I was rereading Harry Potter: the Order of the Phoenix recently when a scene made an impression on me in a way that it hadn’t before. It was the scene where Harry was able to see Snape’s memories of getting humiliated by Harry’s father and god-father when they were fifteen year olds in school. In the story the scene impacted Harry profoundly. It made him question his unwavering faith in the goodness of his idols and better understand Snape’s experience.
This reached me in a new way because I’ve become a father of my own little boy since the last time that I read the book. I thought about what Sebastian might see if he could view my life as a fifteen year old in school. What if the scene was of my worst moment from the viewpoint of someone who had reason to hate me? That’s an ugly little thought isn’t it? The problems surrounding me as a teenager were as numerous as the stars in the sky on a country night. I can scarcely remember a moment that I could point to and use an example of the life I want him to experience.
Frankly, it didn’t get much better over time. Littered throughout the first 25 years of my life are situations and examples that I don’t want my son to have to deal with. It’s interesting how far removed Sebastian will be from that. He was born when I was 36, 11 years after I started making significant strides towards maturity. The confident and capable person that he will experience as I raise him shares very little in common with the person I was before growing up.
That’s what got me thinking. I know I’m not the only one with a past that I’m not proud of that is working towards much better future. But how does that impact our kids? Most of us don’t want to talk much about our embarrassing pasts, least of all to the child that we want looking up to us as they grow older. But maybe that’s just what they need. I feel that quite a lot of the angst and anger that seems to come naturally from the teenage years has its roots in feeling misunderstood and frustrated. How much more meaningful would our advice be if our kids understood where we are really coming from. If they see that we have actually walked down these paths before and have meaningful advice for them based on experience. It’s very difficult for a teen to receive that advice from a boring old parent who doesn’t know what it’s like to go through the things that they are going through. I wager that it’s much easier for them to receive if its coming from a parent who can show that they empathize based on experience.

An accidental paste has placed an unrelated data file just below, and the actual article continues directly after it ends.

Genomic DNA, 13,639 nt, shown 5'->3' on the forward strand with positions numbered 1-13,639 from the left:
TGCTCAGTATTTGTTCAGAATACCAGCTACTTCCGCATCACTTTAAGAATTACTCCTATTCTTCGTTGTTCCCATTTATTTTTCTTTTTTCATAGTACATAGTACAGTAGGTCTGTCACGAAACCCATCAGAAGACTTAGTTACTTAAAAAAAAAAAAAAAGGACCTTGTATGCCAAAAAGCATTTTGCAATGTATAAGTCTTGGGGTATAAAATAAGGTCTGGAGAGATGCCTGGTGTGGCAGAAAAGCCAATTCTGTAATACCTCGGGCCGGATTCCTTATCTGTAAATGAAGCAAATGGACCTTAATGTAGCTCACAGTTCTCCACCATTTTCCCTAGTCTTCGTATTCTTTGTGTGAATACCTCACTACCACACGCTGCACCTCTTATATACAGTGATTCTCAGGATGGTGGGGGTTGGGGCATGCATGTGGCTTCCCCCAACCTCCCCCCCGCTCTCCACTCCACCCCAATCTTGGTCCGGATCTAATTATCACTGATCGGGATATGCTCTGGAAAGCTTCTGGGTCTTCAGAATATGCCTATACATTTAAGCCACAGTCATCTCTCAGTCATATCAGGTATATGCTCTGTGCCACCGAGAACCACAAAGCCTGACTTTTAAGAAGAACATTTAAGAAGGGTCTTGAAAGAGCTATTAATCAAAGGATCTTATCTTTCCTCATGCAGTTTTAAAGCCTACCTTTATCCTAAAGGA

As I work on being the father that I want to be I hope that this lesson stays with me. There will come a point when he’s 15 and I’m 51 and he will be engaging in behavior that I dislike. I hope that I can still relate to my past and relay my experiences at that point into a meaningful tapestry of experience that he can relate to even if he doesn’t agree with what I’m saying.
I was at home doing my homework on a recent Saturday when I was struck by inspiration. I can say with certainty that the resulting idea is one of the best I’ve ever come up with. I know this to be true because of the great potential for it has for making people happy and the utter lack of self-gratification that it involves. Most of the rest of this blog talks about how the idea came to me, if you want to skip straight to the idea feel free to jump down to the last couple of paragraphs. But first, let me encourage you to share this message via your choice of social media sites. I’ve never asked anyone to share an article before and I probably won’t ever do it again. But I believe that we can make the world a little bit brighter if this message gets out to enough people. Read the rest of this entry
My life changed forever about 9 years ago. I can’t remember the specific day or even the time of year but I remember the moment. If my life was a lever this moment would be the fulcrum. It’s the moment that I let go of myself and decided to trust Jesus. I don’t think I’ve ever written about it in detail before and I want to take some time with it today.
The only person with me at the time was my girlfriend Edith. This was before we got married. We were alone in the old apartment that I used to share with my brother Bob on Touchton road. It wasn’t uncommon for Edith and me to spend our time there. I can remember many Friday nights spent there together drinking homemade margaritas and playing darts on our twenty dollar Walmart dartboard or playing Tetris on goofy little game system that we could plug into the TV. Those were some of the best times of my life.